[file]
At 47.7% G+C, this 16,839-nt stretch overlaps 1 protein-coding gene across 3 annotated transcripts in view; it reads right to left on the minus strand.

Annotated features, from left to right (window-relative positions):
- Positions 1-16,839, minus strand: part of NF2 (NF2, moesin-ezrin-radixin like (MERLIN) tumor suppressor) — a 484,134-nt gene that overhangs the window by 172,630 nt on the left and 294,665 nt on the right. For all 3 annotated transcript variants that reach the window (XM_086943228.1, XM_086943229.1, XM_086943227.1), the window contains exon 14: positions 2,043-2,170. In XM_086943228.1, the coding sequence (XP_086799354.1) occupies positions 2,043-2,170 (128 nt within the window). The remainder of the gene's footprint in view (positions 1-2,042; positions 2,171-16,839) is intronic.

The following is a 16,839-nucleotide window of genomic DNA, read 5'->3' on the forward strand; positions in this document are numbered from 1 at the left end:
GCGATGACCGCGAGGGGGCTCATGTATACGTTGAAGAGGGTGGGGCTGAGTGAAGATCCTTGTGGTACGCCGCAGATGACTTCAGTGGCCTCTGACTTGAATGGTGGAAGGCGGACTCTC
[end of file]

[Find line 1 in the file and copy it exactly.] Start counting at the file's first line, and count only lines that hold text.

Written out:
At 47.7% G+C, this 16,839-nt stretch overlaps 1 protein-coding gene across 3 annotated transcripts in view; it reads right to left on the minus strand.